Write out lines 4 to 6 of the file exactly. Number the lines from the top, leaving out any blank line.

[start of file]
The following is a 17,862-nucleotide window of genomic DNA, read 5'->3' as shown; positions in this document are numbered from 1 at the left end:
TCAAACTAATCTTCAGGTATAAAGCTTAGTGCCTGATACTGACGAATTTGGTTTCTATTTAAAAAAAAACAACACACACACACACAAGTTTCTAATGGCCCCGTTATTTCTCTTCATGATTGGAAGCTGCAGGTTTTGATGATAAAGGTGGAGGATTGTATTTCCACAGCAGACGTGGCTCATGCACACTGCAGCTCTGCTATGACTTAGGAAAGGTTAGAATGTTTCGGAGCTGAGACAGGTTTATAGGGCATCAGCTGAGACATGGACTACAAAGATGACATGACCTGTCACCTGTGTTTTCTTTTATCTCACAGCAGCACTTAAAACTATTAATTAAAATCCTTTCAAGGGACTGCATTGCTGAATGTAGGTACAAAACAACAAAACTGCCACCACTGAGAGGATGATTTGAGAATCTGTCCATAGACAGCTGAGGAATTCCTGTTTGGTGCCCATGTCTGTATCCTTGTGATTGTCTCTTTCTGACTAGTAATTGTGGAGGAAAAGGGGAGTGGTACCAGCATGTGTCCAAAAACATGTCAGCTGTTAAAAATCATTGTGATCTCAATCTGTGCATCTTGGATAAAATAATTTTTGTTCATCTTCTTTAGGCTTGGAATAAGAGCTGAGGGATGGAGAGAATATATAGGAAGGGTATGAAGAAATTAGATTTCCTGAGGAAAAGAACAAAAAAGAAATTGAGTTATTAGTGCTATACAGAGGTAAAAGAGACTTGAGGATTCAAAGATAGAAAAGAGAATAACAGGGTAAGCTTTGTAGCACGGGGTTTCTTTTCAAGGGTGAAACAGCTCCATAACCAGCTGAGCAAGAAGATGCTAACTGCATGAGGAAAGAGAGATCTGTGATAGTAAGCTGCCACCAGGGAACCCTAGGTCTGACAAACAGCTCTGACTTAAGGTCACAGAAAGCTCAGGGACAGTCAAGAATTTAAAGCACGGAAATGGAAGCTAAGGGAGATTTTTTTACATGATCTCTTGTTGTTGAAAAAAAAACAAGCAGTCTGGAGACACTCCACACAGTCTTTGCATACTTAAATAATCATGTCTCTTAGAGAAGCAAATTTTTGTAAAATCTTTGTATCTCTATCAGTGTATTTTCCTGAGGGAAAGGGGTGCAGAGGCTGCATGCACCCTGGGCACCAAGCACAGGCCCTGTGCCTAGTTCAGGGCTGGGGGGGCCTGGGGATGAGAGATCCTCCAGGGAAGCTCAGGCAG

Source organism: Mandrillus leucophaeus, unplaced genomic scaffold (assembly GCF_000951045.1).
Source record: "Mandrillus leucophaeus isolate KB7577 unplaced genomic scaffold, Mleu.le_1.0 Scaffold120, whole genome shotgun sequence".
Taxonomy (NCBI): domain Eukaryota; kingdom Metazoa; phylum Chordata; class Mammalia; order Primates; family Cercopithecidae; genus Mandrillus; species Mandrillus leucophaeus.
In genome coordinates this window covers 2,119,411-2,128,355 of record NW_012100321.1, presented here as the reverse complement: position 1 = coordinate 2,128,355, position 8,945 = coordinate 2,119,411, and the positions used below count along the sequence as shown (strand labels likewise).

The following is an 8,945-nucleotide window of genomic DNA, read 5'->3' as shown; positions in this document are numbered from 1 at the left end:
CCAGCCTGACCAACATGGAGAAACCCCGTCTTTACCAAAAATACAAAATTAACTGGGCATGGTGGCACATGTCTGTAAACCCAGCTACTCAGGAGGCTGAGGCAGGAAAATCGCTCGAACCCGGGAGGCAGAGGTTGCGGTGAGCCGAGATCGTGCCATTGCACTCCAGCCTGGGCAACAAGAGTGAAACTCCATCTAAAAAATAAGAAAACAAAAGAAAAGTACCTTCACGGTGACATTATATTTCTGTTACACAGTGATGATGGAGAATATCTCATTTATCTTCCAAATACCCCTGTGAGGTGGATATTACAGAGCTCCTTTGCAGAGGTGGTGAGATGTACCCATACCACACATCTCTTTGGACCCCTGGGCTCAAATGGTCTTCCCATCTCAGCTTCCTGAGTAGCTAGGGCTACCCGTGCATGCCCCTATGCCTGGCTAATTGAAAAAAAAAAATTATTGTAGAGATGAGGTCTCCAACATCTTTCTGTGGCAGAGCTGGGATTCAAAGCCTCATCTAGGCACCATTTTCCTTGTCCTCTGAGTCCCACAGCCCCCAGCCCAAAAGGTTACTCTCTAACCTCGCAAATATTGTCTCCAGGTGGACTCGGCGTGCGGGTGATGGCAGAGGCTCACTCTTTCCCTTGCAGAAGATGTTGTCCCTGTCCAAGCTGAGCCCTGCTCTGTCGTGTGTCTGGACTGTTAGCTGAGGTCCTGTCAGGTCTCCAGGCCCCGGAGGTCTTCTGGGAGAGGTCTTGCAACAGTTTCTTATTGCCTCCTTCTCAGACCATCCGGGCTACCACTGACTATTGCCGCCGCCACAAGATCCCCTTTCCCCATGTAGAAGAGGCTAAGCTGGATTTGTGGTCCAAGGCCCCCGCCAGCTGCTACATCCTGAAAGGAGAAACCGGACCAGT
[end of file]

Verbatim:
Source record: "Mandrillus leucophaeus isolate KB7577 unplaced genomic scaffold, Mleu.le_1.0 Scaffold120, whole genome shotgun sequence".
Taxonomy (NCBI): domain Eukaryota; kingdom Metazoa; phylum Chordata; class Mammalia; order Primates; family Cercopithecidae; genus Mandrillus; species Mandrillus leucophaeus.
In genome coordinates this window covers 2,119,411-2,128,355 of record NW_012100321.1, presented here as the reverse complement: position 1 = coordinate 2,128,355, position 8,945 = coordinate 2,119,411, and the positions used below count along the sequence as shown (strand labels likewise).